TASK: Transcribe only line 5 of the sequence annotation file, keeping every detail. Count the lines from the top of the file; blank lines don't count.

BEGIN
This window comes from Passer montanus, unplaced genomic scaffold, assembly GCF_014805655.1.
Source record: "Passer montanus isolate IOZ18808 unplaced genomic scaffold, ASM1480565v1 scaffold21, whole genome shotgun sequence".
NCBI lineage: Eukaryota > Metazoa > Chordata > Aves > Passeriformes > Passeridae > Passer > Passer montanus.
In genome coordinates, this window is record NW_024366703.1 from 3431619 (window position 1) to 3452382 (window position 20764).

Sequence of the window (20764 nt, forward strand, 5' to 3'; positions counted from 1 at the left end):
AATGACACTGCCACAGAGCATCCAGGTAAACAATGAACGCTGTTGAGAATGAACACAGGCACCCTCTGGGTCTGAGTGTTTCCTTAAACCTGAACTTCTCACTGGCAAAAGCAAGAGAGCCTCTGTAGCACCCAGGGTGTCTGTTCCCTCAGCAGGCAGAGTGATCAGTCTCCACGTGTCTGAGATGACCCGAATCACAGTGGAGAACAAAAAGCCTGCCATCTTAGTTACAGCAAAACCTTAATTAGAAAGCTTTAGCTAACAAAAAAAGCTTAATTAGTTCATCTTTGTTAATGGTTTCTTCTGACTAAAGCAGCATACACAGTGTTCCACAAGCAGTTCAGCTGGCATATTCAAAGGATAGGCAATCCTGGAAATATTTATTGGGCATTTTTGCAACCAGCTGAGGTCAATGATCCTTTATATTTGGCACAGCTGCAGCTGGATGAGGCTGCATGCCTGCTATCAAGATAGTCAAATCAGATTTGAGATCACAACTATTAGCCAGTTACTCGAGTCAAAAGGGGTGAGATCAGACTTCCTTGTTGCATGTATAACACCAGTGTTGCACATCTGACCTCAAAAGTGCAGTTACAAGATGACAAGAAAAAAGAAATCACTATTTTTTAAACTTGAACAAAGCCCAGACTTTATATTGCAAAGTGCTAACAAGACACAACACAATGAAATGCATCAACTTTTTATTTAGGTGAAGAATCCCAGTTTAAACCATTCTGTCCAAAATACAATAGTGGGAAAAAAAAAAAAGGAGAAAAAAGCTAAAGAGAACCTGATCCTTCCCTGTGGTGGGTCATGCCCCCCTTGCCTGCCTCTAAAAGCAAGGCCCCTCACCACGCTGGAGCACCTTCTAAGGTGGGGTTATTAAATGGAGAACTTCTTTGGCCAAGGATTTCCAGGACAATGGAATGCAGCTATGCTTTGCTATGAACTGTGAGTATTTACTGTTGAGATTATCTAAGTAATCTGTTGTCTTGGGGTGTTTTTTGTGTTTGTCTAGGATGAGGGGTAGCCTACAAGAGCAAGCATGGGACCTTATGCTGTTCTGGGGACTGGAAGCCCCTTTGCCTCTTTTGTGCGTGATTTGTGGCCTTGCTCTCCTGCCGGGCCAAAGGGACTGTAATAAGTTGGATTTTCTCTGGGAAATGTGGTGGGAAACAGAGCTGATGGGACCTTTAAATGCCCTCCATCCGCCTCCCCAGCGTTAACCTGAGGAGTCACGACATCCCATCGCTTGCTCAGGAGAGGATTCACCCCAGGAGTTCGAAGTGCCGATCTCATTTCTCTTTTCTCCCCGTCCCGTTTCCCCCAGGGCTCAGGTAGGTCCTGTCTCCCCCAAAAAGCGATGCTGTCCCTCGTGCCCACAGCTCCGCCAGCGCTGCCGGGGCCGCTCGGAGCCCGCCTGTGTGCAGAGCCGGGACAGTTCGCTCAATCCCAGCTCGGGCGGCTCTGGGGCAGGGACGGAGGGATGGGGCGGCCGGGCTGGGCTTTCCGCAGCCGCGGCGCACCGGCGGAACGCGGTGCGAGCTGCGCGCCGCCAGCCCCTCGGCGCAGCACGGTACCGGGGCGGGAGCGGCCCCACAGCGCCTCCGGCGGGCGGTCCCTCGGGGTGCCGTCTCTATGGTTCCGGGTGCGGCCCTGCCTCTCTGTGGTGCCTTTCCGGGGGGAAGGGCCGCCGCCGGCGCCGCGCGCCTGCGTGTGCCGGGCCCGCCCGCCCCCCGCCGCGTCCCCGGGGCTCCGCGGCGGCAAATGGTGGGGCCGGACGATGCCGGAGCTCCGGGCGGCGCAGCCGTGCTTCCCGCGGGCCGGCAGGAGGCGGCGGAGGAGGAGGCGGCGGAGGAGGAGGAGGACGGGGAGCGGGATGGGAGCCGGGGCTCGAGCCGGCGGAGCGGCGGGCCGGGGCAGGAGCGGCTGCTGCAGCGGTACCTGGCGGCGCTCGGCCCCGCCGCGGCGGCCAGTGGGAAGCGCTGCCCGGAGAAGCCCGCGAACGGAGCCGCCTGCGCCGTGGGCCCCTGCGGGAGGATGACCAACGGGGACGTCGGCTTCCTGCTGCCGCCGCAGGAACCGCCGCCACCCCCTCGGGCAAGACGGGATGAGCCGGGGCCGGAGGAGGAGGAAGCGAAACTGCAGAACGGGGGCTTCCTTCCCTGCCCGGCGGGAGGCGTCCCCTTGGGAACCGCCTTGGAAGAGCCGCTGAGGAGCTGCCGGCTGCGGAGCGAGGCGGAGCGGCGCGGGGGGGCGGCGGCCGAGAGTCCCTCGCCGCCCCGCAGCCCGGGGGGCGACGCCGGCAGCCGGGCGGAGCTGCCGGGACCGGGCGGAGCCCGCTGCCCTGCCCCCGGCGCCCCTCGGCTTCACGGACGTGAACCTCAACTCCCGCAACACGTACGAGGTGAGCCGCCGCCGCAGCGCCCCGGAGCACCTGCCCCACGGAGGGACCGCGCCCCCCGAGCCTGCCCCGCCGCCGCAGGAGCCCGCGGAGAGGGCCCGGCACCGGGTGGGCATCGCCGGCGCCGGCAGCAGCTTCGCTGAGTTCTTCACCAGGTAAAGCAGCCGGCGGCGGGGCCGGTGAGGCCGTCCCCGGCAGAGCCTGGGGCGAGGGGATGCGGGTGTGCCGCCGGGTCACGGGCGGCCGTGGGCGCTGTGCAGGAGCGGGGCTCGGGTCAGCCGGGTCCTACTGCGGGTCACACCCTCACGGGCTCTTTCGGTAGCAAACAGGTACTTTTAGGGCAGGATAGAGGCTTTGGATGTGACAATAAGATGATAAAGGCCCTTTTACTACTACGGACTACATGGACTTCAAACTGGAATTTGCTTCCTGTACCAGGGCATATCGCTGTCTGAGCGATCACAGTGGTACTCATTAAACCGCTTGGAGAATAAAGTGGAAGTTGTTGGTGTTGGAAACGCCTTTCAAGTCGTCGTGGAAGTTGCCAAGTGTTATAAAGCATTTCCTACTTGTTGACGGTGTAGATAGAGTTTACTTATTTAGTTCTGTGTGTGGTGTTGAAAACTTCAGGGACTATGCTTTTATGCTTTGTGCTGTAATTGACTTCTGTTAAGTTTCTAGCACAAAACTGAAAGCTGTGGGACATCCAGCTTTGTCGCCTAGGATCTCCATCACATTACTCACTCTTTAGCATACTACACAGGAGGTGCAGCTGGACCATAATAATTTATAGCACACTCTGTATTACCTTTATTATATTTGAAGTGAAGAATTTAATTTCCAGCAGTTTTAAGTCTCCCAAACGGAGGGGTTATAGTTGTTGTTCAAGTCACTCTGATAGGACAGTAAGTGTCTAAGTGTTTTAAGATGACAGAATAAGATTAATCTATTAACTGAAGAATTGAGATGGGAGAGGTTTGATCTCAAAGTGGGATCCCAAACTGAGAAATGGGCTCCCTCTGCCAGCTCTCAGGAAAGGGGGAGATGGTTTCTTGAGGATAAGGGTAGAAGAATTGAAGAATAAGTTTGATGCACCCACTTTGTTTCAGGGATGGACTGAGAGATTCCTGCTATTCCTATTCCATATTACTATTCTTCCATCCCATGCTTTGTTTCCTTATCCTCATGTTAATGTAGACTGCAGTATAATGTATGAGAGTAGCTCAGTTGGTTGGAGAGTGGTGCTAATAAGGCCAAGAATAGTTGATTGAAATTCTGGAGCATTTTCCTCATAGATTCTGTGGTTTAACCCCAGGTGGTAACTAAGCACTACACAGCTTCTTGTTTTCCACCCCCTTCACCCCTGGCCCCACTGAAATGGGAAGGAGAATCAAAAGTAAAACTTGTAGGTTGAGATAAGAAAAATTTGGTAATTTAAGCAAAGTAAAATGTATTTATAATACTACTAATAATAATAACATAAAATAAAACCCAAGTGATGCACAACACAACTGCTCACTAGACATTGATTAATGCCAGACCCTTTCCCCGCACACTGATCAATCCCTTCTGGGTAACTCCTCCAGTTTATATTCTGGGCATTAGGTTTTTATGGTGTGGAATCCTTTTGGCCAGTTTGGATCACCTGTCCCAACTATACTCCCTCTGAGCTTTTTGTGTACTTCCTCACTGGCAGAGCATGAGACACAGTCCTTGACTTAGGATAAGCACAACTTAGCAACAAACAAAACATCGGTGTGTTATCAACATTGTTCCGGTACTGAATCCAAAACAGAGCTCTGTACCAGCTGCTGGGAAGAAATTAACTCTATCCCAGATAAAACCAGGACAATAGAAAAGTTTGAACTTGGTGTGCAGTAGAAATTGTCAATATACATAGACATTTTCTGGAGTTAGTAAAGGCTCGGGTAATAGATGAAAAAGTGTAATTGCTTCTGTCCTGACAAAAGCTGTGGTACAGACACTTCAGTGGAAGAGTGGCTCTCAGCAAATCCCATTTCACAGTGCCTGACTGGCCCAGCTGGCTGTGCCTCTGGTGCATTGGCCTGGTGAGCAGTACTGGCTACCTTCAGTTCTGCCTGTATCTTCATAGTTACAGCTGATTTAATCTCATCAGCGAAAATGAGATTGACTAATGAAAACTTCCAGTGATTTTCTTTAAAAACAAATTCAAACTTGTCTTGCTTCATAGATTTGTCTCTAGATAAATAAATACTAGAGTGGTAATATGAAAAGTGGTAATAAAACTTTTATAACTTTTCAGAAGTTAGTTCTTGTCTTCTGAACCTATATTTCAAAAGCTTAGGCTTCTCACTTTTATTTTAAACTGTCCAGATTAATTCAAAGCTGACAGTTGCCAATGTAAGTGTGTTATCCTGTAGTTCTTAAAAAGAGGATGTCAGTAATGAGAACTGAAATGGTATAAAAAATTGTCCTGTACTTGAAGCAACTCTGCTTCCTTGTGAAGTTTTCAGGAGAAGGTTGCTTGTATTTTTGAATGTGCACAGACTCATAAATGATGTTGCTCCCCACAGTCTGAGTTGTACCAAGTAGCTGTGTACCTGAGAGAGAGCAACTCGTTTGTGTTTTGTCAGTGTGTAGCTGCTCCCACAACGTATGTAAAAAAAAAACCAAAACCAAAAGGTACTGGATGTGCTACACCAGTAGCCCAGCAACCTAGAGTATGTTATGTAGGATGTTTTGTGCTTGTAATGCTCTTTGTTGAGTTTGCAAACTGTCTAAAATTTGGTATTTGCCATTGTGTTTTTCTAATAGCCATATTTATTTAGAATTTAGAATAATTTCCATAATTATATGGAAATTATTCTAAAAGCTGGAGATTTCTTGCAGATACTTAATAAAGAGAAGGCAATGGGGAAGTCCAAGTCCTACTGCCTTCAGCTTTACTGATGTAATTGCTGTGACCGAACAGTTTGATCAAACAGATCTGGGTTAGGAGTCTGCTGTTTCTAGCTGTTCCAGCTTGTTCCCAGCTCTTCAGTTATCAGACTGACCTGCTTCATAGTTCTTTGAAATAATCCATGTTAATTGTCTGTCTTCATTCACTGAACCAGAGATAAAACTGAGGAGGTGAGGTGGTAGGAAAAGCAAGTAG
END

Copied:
Sequence of the window (20764 nt, forward strand, 5' to 3'; positions counted from 1 at the left end):